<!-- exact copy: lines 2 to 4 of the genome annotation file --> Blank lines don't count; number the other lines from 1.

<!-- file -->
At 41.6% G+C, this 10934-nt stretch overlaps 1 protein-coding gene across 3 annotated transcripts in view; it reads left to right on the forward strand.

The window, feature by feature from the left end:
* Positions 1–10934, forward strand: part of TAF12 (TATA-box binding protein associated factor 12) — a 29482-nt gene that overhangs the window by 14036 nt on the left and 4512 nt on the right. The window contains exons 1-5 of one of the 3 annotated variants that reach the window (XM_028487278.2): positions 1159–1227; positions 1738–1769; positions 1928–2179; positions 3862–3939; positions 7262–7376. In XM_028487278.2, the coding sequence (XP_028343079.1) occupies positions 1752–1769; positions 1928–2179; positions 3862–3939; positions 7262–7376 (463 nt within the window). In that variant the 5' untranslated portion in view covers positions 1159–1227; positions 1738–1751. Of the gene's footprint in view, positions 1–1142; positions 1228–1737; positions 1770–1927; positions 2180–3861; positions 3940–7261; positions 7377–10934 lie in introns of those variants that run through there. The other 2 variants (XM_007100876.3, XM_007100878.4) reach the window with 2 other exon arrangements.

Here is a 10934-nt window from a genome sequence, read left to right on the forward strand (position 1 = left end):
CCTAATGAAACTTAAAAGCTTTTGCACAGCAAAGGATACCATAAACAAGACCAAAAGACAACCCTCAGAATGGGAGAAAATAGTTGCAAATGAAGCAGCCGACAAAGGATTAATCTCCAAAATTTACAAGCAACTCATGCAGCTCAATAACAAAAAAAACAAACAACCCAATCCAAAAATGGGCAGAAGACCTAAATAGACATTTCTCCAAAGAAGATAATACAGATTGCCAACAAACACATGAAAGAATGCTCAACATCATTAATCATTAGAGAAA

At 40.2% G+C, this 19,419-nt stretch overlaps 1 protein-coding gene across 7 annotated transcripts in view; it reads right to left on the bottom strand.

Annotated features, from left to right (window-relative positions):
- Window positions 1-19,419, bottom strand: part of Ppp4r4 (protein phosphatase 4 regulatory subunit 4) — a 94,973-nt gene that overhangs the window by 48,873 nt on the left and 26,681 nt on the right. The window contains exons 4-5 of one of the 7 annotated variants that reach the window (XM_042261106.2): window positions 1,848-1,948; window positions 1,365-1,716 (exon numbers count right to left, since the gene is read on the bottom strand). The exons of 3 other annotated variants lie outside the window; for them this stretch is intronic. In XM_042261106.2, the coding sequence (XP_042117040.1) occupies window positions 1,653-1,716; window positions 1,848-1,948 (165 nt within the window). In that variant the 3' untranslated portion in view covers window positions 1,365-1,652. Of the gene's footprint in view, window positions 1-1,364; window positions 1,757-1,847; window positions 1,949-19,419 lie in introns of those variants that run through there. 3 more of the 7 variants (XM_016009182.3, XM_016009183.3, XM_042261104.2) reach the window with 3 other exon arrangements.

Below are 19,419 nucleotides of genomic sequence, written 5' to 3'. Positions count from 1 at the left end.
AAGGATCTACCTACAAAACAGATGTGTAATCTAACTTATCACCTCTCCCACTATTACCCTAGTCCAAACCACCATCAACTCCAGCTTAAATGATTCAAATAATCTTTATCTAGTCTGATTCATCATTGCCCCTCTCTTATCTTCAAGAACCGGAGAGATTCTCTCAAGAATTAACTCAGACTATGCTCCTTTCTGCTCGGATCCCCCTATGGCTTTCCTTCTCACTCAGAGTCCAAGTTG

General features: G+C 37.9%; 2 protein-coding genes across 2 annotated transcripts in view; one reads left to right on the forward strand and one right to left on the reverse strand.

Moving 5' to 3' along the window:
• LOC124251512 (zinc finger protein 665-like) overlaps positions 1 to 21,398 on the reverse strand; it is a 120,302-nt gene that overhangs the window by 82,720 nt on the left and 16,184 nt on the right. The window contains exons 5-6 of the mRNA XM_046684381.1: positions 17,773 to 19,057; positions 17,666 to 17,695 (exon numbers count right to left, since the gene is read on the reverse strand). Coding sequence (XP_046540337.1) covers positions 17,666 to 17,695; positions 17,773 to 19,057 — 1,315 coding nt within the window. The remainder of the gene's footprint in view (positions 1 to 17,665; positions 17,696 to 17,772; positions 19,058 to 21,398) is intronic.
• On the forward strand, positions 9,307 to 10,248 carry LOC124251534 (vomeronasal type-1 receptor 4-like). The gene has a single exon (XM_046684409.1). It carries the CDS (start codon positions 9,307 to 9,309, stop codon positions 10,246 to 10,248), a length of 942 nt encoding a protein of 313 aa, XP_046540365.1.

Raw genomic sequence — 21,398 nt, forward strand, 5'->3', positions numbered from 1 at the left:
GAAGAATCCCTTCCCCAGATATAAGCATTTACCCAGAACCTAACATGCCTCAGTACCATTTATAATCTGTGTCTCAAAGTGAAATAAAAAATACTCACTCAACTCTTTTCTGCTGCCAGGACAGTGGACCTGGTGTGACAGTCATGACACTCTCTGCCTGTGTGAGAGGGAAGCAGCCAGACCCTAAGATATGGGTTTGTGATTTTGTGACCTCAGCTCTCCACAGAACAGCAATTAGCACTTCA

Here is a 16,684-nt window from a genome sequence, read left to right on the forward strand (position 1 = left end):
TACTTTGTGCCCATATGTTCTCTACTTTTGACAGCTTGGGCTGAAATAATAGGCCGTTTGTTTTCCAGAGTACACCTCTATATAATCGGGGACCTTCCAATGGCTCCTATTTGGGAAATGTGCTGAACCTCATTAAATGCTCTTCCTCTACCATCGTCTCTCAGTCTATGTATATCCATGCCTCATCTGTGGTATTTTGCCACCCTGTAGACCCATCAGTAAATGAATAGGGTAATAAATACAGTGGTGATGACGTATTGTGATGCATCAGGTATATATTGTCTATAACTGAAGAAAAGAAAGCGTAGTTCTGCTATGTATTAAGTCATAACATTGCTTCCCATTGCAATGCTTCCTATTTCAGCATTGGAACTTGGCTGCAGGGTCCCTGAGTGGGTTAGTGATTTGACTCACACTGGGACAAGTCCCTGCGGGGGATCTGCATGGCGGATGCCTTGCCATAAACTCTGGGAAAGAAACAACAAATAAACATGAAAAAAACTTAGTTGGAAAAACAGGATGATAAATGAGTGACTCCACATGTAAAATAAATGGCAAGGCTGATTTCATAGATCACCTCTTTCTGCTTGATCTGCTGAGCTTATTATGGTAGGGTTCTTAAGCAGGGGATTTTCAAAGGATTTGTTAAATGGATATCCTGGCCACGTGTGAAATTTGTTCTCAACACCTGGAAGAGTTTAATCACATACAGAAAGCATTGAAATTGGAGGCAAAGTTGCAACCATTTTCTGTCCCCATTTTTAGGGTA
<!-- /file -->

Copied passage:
The window, feature by feature from the left end:
* Positions 1–10934, forward strand: part of TAF12 (TATA-box binding protein associated factor 12) — a 29482-nt gene that overhangs the window by 14036 nt on the left and 4512 nt on the right. The window contains exons 1-5 of one of the 3 annotated variants that reach the window (XM_028487278.2): positions 1159–1227; positions 1738–1769; positions 1928–2179; positions 3862–3939; positions 7262–7376. In XM_028487278.2, the coding sequence (XP_028343079.1) occupies positions 1752–1769; positions 1928–2179; positions 3862–3939; positions 7262–7376 (463 nt within the window). In that variant the 5' untranslated portion in view covers positions 1159–1227; positions 1738–1751. Of the gene's footprint in view, positions 1–1142; positions 1228–1737; positions 1770–1927; positions 2180–3861; positions 3940–7261; positions 7377–10934 lie in introns of those variants that run through there. The other 2 variants (XM_007100876.3, XM_007100878.4) reach the window with 2 other exon arrangements.

Here is a 10934-nt window from a genome sequence, read left to right on the forward strand (position 1 = left end):